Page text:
One of my favorite examples of successful crowd funded projects is Ukiyo-e heroes

The project is very niche specific. It seeks to create traditional Japanese wood prints using modern video game characters as a way to pay homage to the characters’ roots in Japanese tradition.

The project raised over 310,000 dollars, many times over their modest goal of $10,400. The project not only raised a huge amount of money but it also built a community of people who are interested in the product and who can be tapped for additional funds through additional Kickstarter projects or through direct sales. The potential is endless.

The additional funding Ukiyo-e Heroes raised has allowed David Bull, the Japanese printmaker who created the prints for the project, to keep his art alive by hiring apprentices and experienced printmakers to work in the project. The impact was felt way beyond the virtual community of backers in Kickstarter.

Look at the most successful Kickstarter publishing projects in terms of funding. Look at the broad definition of publishing and the variety of projects that get funded under this category.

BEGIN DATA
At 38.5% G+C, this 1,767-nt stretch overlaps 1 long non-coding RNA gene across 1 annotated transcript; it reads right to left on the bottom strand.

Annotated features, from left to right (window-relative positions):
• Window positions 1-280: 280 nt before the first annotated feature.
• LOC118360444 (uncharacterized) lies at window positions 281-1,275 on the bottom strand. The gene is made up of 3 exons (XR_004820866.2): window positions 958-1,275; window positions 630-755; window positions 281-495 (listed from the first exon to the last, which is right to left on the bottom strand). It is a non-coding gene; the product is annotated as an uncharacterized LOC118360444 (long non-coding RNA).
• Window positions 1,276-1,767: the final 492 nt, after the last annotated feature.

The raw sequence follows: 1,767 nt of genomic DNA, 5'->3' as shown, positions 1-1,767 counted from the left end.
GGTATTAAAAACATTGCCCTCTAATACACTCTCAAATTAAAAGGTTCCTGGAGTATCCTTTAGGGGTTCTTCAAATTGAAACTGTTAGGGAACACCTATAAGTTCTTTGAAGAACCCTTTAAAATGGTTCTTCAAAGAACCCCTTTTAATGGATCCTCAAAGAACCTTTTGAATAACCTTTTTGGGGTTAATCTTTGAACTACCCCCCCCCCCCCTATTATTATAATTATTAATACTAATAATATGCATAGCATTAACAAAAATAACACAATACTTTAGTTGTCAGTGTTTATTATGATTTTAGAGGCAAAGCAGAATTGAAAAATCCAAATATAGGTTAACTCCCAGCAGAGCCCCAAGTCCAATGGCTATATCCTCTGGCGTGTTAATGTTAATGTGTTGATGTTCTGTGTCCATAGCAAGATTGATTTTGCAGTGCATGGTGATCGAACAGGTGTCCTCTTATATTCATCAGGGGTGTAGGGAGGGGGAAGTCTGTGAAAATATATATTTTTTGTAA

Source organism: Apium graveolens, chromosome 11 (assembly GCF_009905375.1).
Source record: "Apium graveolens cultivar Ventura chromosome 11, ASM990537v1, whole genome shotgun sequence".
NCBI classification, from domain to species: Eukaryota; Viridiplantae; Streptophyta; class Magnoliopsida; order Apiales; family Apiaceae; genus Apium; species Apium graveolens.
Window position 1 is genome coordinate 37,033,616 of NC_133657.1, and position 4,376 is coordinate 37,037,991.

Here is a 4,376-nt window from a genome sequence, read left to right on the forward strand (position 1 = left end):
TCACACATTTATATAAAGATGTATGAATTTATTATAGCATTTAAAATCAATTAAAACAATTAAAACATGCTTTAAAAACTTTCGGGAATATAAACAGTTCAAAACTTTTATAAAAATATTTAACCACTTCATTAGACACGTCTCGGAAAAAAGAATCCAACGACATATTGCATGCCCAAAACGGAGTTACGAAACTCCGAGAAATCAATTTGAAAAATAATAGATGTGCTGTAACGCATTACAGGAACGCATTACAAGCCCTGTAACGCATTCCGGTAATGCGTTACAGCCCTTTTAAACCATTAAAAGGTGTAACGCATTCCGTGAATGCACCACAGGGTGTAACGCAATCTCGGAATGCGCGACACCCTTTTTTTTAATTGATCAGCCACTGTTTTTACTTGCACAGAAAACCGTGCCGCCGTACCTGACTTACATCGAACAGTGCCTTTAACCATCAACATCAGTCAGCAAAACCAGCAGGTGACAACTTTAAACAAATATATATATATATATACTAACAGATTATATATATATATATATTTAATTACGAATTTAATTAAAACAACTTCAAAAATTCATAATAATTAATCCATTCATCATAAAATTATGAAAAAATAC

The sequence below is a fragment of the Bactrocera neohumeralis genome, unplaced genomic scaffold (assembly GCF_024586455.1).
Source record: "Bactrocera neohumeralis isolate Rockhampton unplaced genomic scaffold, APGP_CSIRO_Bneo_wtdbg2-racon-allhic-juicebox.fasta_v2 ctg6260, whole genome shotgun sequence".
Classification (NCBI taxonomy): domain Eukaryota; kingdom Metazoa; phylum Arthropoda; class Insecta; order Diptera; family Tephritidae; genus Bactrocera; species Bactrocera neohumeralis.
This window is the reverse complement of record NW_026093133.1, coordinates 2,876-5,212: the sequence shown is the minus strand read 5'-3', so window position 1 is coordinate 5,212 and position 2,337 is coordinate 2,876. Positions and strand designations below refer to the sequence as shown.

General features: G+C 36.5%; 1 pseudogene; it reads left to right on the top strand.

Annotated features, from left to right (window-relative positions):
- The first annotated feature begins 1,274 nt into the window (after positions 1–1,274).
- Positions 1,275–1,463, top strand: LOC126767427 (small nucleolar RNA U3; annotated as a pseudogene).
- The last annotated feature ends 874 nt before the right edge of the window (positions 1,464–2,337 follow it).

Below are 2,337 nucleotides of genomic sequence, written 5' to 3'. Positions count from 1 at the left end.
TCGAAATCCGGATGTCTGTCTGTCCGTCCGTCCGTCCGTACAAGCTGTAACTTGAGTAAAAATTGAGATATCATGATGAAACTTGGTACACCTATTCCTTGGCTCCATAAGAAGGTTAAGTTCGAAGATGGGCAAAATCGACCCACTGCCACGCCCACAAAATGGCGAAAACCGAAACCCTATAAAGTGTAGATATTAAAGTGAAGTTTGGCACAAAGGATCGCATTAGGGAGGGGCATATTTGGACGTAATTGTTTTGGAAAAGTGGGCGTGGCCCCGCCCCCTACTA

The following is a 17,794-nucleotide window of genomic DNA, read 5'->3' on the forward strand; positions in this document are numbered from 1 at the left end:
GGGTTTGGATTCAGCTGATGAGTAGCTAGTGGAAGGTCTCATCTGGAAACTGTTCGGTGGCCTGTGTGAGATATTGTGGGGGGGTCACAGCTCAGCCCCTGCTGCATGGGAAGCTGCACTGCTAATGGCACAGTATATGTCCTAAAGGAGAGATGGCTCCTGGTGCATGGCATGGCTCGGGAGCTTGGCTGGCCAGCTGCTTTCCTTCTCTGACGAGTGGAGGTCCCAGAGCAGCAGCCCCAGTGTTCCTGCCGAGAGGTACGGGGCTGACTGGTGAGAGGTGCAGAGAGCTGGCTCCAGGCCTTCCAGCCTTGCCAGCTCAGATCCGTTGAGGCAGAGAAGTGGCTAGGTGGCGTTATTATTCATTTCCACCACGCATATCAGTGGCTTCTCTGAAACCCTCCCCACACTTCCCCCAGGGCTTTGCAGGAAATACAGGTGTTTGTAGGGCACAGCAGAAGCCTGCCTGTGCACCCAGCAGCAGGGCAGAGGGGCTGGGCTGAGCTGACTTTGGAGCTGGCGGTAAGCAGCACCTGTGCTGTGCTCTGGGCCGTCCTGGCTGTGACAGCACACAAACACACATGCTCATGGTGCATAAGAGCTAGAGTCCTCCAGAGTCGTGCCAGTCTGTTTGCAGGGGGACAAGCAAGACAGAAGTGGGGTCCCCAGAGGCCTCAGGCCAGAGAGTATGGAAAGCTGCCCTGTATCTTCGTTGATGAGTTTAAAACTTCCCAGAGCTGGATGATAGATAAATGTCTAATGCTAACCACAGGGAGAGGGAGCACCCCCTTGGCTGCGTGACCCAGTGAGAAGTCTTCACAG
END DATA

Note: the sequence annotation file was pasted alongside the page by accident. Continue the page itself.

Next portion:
I’ve chosen 3 different projects to highlight some of these new publishing methods and results.

  • Ukiyo-e heroes
  • Art Space Tokyo
  • Mind’s Eye Theater: Vampire the Masquerade


eBook Publishing Technology

Who is a publisher and How do you define publishing?

What happens when a publisher has a tight, direct connection with readers, is able to produce intellectual property that spreads, and can do both quickly and at low cost?

Seth Godin About the Domino project

From western4ul @ Flickr

Digital tools have expanded the definition of publishing to something I would have never thought possible 10 or even 5 years ago. For every author that makes a big publishing deal (like those mentioned in this Mashable 2009 article) there are hundreds if not thousands of niche authors selling their books directly to interested audiences either through their websites, through an aggregator or through the big vendors like Apple’s iBookstore and Amazon’s Kindle Direct Publishing program.